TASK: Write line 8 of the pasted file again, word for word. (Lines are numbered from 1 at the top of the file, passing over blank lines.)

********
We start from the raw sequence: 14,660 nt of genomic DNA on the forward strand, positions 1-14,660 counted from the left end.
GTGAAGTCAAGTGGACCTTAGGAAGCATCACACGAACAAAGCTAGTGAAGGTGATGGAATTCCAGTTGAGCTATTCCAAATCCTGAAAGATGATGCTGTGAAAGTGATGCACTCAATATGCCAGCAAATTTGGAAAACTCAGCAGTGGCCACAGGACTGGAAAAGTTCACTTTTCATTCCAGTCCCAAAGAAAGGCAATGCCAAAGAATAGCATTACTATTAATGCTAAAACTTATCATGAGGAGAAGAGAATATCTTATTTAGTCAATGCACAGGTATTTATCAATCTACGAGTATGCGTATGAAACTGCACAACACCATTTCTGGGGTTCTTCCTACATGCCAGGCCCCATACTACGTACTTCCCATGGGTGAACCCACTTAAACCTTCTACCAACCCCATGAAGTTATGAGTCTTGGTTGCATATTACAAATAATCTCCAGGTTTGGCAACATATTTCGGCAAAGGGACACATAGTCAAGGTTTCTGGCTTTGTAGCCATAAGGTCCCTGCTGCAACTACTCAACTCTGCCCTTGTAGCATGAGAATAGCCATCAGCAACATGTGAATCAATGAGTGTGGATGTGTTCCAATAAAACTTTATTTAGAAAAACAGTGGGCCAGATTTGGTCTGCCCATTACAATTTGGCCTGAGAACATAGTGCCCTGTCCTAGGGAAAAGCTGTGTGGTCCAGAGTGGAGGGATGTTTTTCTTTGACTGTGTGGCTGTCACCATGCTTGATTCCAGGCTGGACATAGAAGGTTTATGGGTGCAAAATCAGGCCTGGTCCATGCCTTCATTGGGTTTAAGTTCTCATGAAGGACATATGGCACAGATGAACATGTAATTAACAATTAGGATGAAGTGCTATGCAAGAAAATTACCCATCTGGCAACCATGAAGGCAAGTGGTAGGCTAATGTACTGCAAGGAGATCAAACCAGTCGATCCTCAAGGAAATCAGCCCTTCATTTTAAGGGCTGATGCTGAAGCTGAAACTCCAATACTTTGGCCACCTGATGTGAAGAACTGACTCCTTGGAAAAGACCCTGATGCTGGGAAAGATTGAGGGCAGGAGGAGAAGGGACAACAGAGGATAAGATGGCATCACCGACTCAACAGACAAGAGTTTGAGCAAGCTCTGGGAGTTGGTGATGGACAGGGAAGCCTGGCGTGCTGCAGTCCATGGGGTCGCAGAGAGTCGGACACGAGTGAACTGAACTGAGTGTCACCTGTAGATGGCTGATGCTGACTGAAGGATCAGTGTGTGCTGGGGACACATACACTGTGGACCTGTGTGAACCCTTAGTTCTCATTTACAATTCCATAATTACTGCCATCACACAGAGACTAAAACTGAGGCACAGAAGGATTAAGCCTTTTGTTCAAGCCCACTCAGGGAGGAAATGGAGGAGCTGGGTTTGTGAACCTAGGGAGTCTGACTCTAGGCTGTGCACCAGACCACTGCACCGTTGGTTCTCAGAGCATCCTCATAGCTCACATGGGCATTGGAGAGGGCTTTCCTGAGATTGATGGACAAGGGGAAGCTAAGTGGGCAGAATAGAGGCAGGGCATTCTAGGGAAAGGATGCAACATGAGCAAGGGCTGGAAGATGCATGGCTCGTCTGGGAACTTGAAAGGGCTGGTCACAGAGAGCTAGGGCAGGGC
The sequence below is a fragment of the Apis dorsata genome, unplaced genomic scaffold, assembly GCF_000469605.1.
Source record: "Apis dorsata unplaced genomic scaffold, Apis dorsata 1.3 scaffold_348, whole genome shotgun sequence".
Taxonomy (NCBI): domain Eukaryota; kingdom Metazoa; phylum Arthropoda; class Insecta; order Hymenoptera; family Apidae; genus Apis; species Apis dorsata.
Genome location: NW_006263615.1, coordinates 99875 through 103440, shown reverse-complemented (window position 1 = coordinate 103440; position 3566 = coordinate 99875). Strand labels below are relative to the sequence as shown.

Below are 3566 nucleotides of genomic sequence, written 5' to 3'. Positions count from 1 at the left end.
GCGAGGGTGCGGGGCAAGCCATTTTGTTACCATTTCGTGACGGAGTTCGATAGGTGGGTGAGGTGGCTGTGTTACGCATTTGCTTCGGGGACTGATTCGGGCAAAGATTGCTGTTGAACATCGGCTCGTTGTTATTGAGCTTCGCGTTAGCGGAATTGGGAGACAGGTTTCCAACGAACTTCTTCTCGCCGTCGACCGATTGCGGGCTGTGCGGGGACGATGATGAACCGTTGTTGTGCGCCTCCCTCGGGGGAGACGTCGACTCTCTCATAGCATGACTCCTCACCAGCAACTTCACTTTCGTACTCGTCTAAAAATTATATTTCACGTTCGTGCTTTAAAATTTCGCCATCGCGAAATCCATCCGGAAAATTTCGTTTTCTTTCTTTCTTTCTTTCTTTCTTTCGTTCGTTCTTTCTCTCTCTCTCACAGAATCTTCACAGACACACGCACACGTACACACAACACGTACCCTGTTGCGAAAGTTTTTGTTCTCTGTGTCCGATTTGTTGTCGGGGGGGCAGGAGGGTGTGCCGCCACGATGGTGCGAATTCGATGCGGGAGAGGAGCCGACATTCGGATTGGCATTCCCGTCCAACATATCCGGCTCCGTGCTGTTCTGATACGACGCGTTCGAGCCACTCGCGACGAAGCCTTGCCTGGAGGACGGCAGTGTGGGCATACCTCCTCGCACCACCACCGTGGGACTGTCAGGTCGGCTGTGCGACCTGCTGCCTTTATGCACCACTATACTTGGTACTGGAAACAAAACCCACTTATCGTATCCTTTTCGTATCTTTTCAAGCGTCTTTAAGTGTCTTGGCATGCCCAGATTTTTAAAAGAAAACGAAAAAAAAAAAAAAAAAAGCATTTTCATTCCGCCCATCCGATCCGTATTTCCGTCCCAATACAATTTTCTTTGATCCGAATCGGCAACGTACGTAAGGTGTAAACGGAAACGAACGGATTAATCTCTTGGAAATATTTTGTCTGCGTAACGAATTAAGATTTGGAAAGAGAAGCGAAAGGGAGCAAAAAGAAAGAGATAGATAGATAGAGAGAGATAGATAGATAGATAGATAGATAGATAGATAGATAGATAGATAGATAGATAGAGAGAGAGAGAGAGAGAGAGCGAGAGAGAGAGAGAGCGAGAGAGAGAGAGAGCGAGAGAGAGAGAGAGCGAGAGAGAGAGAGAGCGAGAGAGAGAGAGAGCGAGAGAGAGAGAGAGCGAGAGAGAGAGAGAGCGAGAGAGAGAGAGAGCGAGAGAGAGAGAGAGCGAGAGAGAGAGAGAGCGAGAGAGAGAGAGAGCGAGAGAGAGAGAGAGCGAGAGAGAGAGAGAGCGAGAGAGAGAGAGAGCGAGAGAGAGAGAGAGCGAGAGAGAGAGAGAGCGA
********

GCGAGGGTGCGGGGCAAGCCATTTTGTTACCATTTCGTGACGGAGTTCGATAGGTGGGTGAGGTGGCTGTGTTACGCATTTGCTTCGGGGACTGATTCGGGCAAAGATTGCTGTTGAACATCGGCTCGTTGTTATTGAGCTTCGCGTTAGCGGAATTGGGAGACAGGTTTCCAACGAACTTCTTCTCGCCGTCGACCGATTGCGGGCTGTGCGGGGACGATGATGAACCGTTGTTGTGCGCCTCCCTCGGGGGAGACGTCGACTCTCTCATAGCATGACTCCTCACCAGCAACTTCACTTTCGTACTCGTCTAAAAATTATATTTCACGTTCGTGCTTTAAAATTTCGCCATCGCGAAATCCATCCGGAAAATTTCGTTTTCTTTCTTTCTTTCTTTCTTTCTTTCGTTCGTTCTTTCTCTCTCTCTCACAGAATCTTCACAGACACACGCACACGTACACACAACACGTACCCTGTTGCGAAAGTTTTTGTTCTCTGTGTCCGATTTGTTGTCGGGGGGGCAGGAGGGTGTGCCGCCACGATGGTGCGAATTCGATGCGGGAGAGGAGCCGACATTCGGATTGGCATTCCCGTCCAACATATCCGGCTCCGTGCTGTTCTGATACGACGCGTTCGAGCCACTCGCGACGAAGCCTTGCCTGGAGGACGGCAGTGTGGGCATACCTCCTCGCACCACCACCGTGGGACTGTCAGGTCGGCTGTGCGACCTGCTGCCTTTATGCACCACTATACTTGGTACTGGAAACAAAACCCACTTATCGTATCCTTTTCGTATCTTTTCAAGCGTCTTTAAGTGTCTTGGCATGCCCAGATTTTTAAAAGAAAACGAAAAAAAAAAAAAAAAAAGCATTTTCATTCCGCCCATCCGATCCGTATTTCCGTCCCAATACAATTTTCTTTGATCCGAATCGGCAACGTACGTAAGGTGTAAACGGAAACGAACGGATTAATCTCTTGGAAATATTTTGTCTGCGTAACGAATTAAGATTTGGAAAGAGAAGCGAAAGGGAGCAAAAAGAAAGAGATAGATAGATAGAGAGAGATAGATAGATAGATAGATAGATAGATAGATAGATAGATAGATAGATAGATAGAGAGAGAGAGAGAGAGAGAGCGAGAGAGAGAGAGAGCGAGAGAGAGAGAGAGCGAGAGAGAGAGAGAGCGAGAGAGAGAGAGAGCGAGAGAGAGAGAGAGCGAGAGAGAGAGAGAGCGAGAGAGAGAGAGAGCGAGAGAGAGAGAGAGCGAGAGAGAGAGAGAGCGAGAGAGAGAGAGAGCGAGAGAGAGAGAGAGCGAGAGAGAGAGAGAGCGAGAGAGAGAGAGAGCGAGAGAGAGAGAGAGCGAGAGAGAGAGAGAGCGAGAGAGAGAGAGAGCGA